One of the principle reasons for the success of IP is the flexibility for addressing and routing. At the same time, this has led to problems . Stability of routing is reported to be getting worse, and there is some concern about the exhaustion of the global IPv4 address space. This is being solved by the introduction of IPv6, but the performance problems for route lookup might seem to be exacerbated by this. In fact, the work of Degermark and others at SICS[#!Rout!#], shows that it is feasible to construct a novel data structure that not only permits fast routing lookup, it actually reduces the size of the routing table as well. In fact, the entire routing table of todays Internet can be fitted into the on-chip data cache of a common desktop processor (Pentium) and a lookup (``longest match prefix'') computed in 8 memory accesses in the worst case. The scaling complexity of the data structure is with the route depth, not with the size of the network, and so should not slow down much as we move to a billion end systems.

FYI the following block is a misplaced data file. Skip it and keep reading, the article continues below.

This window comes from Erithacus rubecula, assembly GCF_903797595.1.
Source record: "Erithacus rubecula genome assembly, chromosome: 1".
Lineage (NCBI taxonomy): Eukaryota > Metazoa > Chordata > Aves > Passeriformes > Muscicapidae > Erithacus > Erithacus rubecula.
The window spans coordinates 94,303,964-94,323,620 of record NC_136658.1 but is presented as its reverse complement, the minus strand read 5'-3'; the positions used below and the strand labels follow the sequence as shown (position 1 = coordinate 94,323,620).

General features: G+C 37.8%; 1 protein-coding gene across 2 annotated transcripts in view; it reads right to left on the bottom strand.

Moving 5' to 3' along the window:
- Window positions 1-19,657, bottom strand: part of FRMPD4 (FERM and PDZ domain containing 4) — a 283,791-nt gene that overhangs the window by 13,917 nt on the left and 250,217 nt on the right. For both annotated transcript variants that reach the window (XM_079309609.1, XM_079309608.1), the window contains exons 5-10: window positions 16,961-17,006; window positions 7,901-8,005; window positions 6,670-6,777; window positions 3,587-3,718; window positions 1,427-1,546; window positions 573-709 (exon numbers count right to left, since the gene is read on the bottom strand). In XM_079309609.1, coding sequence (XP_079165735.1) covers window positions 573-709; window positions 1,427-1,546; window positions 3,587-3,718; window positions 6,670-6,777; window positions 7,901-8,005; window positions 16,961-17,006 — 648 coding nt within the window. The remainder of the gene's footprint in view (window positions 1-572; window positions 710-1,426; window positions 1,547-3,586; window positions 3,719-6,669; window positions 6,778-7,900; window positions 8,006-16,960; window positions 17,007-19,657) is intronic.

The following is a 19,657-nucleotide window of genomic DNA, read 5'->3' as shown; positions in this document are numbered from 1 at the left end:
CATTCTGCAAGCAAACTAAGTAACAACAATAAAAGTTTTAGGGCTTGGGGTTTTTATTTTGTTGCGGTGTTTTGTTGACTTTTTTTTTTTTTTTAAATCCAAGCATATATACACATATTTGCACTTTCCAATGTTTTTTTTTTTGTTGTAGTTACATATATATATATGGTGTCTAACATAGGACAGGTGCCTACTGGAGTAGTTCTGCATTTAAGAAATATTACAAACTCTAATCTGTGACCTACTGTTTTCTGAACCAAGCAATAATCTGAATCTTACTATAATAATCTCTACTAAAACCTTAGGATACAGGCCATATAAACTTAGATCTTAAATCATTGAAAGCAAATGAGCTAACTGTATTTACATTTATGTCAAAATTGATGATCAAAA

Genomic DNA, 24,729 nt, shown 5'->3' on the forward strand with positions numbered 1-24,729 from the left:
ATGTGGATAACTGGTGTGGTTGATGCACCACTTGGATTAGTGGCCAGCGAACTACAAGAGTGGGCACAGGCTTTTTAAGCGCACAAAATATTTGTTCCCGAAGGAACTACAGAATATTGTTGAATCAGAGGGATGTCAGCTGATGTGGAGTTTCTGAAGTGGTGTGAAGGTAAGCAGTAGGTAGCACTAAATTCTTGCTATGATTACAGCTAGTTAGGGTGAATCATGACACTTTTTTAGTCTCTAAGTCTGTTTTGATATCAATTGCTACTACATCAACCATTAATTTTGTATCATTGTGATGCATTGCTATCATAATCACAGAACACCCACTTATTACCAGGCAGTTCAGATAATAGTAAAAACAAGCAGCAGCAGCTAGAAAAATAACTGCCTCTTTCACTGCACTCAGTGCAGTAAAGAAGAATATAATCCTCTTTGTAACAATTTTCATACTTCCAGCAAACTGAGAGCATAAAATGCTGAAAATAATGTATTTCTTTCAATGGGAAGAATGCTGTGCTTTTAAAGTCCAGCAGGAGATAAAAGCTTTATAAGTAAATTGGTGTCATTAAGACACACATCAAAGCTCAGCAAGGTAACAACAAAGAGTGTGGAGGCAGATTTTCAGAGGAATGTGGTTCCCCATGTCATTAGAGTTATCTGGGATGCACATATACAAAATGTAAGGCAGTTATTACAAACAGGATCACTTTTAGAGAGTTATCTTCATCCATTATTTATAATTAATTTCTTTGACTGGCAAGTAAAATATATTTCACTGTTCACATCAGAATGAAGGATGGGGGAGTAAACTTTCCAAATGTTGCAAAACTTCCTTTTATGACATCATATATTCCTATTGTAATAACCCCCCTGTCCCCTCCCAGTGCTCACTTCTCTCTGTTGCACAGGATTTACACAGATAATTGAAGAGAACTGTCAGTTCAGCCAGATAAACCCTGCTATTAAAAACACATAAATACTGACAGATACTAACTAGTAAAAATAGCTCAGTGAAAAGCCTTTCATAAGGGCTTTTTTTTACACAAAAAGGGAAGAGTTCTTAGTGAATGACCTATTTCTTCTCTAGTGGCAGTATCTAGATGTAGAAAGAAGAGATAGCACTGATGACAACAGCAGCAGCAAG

This is useful since it permits us to consider using IP addresses (and possibly fully generalised port specifications) as the key, the basis for deciding what to do with a packet as well as where to send it. This gives high degrees of flexibility (one can alter QoS mid flow, as well as route).